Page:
According to market observers, Brent crude prices which are working as the benchmark for half the world’s oil will weaken for a second year in 2014. This is expected to happen as U.S. output will be expanding to a great extent. The signals for enhanced oil output came this year itself. Then there is another threat from the Middle East and North African countries that supply the major portion of oil to the world.
Some estimates say that prices will average $105 a barrel in 2014; thus, it is lower than $108.71 in 2013. The decline is though not unexpected given the market’s behavior this year so far, observers believe that it is definitely leaving out the investors as they are not so optimistic about it.
Global Supply to Increase to a Great Extent
As has been admitted by market observers global supply is expanding thanks to the exceeding production from the U.S., which pumps oil trapped in shale-rock formations.
This in fact has driven domestic output to the highest in a quarter century and curbing demand for the crude priced off Brent.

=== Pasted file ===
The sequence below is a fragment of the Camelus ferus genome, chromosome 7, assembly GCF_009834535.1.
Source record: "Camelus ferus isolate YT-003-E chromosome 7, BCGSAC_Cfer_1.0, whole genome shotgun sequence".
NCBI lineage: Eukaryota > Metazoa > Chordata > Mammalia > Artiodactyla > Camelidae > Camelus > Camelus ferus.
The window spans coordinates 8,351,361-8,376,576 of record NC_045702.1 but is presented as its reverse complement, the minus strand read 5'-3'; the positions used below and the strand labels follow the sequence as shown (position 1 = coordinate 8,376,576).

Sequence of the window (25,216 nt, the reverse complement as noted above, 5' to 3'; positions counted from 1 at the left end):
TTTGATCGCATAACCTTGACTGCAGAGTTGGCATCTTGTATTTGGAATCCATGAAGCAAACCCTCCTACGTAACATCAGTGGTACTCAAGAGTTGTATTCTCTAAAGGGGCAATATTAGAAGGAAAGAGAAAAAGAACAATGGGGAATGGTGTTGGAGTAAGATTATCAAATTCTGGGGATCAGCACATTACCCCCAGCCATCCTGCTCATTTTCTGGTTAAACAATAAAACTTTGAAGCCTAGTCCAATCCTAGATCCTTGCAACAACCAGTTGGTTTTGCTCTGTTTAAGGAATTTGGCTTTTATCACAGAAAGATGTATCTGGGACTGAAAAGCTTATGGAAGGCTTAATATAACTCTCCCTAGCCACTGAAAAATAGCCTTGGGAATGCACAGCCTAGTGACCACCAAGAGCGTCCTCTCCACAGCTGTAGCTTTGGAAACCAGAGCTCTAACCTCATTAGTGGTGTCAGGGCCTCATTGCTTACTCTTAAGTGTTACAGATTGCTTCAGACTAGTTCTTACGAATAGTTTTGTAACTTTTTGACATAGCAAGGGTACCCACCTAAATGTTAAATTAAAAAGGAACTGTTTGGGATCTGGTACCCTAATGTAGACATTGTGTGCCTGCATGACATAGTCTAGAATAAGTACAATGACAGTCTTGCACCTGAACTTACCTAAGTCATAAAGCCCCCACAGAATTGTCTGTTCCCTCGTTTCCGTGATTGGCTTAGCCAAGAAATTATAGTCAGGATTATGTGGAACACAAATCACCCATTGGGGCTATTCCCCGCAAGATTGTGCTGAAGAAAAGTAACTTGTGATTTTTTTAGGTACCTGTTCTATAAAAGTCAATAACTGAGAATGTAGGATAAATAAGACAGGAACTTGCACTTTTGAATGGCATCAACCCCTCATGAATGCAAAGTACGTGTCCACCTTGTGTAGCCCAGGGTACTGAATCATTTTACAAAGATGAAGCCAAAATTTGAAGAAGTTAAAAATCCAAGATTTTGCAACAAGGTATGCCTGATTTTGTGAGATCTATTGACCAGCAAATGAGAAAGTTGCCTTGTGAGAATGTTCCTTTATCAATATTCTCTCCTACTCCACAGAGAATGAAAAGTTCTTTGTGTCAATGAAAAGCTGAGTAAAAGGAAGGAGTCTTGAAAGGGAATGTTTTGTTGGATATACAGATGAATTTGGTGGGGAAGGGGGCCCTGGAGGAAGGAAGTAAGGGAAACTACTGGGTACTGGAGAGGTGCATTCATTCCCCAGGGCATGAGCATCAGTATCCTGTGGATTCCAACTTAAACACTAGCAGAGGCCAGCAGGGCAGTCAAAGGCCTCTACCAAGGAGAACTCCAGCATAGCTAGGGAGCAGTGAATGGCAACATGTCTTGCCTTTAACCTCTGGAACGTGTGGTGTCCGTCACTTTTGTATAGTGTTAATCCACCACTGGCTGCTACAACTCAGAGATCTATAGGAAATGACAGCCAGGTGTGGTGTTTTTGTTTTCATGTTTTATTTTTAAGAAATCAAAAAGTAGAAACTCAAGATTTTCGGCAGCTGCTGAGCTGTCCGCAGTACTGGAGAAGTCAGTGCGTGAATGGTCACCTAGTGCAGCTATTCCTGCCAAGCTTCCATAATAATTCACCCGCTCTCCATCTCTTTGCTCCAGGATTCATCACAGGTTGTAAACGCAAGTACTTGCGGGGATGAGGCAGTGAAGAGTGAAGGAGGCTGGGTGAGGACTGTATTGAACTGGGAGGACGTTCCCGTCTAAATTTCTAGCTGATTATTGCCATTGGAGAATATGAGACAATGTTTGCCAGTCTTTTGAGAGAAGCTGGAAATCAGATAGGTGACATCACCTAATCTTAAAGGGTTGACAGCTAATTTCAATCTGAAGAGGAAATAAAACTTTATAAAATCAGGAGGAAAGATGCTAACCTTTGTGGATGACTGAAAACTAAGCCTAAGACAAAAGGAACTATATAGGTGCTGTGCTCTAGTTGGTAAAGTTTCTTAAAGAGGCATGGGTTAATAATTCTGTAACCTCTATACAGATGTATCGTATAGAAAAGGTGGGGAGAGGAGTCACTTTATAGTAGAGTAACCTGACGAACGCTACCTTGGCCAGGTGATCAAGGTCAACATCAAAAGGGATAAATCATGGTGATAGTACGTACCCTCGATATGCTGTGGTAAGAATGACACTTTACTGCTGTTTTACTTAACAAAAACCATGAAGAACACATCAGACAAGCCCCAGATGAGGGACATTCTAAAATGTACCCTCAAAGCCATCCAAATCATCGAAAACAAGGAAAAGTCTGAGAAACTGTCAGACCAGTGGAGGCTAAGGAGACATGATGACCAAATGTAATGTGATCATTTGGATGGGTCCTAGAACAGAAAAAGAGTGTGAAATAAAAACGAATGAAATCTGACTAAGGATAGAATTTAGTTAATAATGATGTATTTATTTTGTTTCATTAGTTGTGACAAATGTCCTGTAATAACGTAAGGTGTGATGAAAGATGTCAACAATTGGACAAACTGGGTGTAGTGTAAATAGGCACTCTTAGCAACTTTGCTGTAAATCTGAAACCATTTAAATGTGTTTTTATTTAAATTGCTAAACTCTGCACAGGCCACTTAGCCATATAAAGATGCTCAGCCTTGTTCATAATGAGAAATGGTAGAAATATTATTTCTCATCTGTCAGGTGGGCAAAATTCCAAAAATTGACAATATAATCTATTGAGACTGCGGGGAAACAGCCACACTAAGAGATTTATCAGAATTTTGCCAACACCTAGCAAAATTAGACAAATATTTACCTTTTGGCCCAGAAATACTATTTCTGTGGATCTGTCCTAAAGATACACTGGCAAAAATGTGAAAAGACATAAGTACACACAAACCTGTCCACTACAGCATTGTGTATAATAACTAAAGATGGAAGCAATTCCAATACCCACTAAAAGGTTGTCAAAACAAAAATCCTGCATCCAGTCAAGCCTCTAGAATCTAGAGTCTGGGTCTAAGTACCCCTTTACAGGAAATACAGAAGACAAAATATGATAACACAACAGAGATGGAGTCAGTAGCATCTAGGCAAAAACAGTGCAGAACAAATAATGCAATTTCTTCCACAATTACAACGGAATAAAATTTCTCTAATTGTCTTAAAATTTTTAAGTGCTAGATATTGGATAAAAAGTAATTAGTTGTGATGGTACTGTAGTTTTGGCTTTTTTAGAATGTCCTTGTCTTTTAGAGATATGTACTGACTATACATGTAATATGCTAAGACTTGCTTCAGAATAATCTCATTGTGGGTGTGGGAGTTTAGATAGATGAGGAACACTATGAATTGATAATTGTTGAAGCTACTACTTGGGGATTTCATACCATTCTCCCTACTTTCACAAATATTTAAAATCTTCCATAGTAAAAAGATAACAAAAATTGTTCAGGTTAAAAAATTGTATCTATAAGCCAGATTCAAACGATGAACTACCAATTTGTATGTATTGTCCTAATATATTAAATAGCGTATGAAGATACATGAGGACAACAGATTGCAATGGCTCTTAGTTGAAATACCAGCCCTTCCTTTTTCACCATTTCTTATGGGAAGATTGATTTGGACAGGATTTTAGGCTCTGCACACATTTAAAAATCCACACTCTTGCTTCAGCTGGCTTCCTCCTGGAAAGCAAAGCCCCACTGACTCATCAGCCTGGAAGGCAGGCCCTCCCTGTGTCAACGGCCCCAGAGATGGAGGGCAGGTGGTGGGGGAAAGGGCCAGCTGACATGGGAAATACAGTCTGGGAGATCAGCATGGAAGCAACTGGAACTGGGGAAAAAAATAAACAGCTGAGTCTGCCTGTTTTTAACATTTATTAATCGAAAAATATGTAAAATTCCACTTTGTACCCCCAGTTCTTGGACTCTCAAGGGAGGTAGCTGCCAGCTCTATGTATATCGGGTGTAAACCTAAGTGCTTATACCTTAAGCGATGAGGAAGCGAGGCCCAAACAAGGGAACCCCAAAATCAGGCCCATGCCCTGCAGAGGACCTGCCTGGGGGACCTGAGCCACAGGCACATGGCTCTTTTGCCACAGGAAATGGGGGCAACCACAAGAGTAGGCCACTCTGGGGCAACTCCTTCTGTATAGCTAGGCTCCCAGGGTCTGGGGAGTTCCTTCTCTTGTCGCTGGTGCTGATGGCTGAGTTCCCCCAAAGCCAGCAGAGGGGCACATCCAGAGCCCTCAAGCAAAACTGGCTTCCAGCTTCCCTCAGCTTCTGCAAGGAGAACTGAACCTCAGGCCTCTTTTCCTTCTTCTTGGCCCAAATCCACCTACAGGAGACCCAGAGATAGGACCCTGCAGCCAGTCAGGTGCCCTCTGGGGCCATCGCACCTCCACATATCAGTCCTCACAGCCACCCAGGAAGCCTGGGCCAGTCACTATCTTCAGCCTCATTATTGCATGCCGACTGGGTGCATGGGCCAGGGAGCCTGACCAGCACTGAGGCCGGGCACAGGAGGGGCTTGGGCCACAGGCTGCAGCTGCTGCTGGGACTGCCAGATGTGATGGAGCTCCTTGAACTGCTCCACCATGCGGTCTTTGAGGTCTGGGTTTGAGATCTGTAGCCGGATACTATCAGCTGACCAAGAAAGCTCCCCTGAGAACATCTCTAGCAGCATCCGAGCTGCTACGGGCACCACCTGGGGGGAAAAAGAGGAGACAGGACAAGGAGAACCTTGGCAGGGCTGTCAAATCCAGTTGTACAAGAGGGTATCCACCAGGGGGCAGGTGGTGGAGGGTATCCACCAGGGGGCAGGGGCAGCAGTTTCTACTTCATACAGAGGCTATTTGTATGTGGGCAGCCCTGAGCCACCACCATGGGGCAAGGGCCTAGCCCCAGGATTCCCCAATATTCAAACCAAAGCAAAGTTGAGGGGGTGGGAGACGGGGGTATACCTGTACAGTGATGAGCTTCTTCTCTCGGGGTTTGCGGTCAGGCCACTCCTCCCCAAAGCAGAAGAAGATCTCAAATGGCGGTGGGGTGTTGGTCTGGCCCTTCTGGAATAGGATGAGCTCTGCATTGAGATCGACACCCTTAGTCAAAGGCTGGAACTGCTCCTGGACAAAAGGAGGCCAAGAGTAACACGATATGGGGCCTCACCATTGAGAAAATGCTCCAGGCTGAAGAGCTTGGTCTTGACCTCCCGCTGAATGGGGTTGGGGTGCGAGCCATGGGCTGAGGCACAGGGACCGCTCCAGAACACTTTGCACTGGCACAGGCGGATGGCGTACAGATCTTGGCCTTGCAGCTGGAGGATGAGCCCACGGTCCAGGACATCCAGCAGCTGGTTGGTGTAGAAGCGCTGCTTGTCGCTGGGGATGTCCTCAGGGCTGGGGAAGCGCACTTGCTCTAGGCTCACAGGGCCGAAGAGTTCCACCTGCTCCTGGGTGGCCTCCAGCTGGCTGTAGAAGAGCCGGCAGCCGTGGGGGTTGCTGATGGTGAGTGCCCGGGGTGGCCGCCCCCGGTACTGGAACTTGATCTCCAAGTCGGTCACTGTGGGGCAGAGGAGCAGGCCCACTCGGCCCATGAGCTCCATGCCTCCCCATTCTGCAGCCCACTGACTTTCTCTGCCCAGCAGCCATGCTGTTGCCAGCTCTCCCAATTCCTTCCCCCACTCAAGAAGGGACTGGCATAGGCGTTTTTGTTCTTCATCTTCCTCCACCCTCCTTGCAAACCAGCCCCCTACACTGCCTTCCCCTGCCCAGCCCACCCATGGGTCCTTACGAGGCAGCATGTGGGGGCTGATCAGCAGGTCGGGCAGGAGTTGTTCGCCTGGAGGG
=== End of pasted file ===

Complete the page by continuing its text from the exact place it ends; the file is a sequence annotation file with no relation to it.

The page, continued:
Then there is also a lot of oil output is coming from Iran, Iraq and Libya. The three countries have been not producing at their potential for some years; however, as the countries’ political situations are returning to normal, particularly, Iran on whom there was an economic ban on oil exports, have been lifted, there will be a lot more supply in the next year.
Analysts believe that while a second annual drop for Brent would be the first consecutive retreat since 1998, their opinion is that prices are still about 39 percent higher than the average over the past decade.
WTI Little Changed
There was little change in West Texas Intermediate, the U.S. benchmark. The prices settled at $100.32 a barrel on the New York Mercantile Exchange on December 27.
However, according to the latest data coming it looks that the grade is poised for an annual gain of 9.2 percent. In fact, the spread between WTI and Brent averaged $10.67 this year which when compared to earlier times; it was $3.93 over the past decade.
The gap in spread between the Brent and WTI is due to the abundance of U.S. supply at a time of disrupted exports from Iran, Iraq and Libya. However, this won’t improve in the coming years as the U.S. is expected to increase its production in the coming years, even when Libya and Iran will come on the track the next year.
To contact the reporter of this story: Jonathan Millet at firstname.lastname@example.org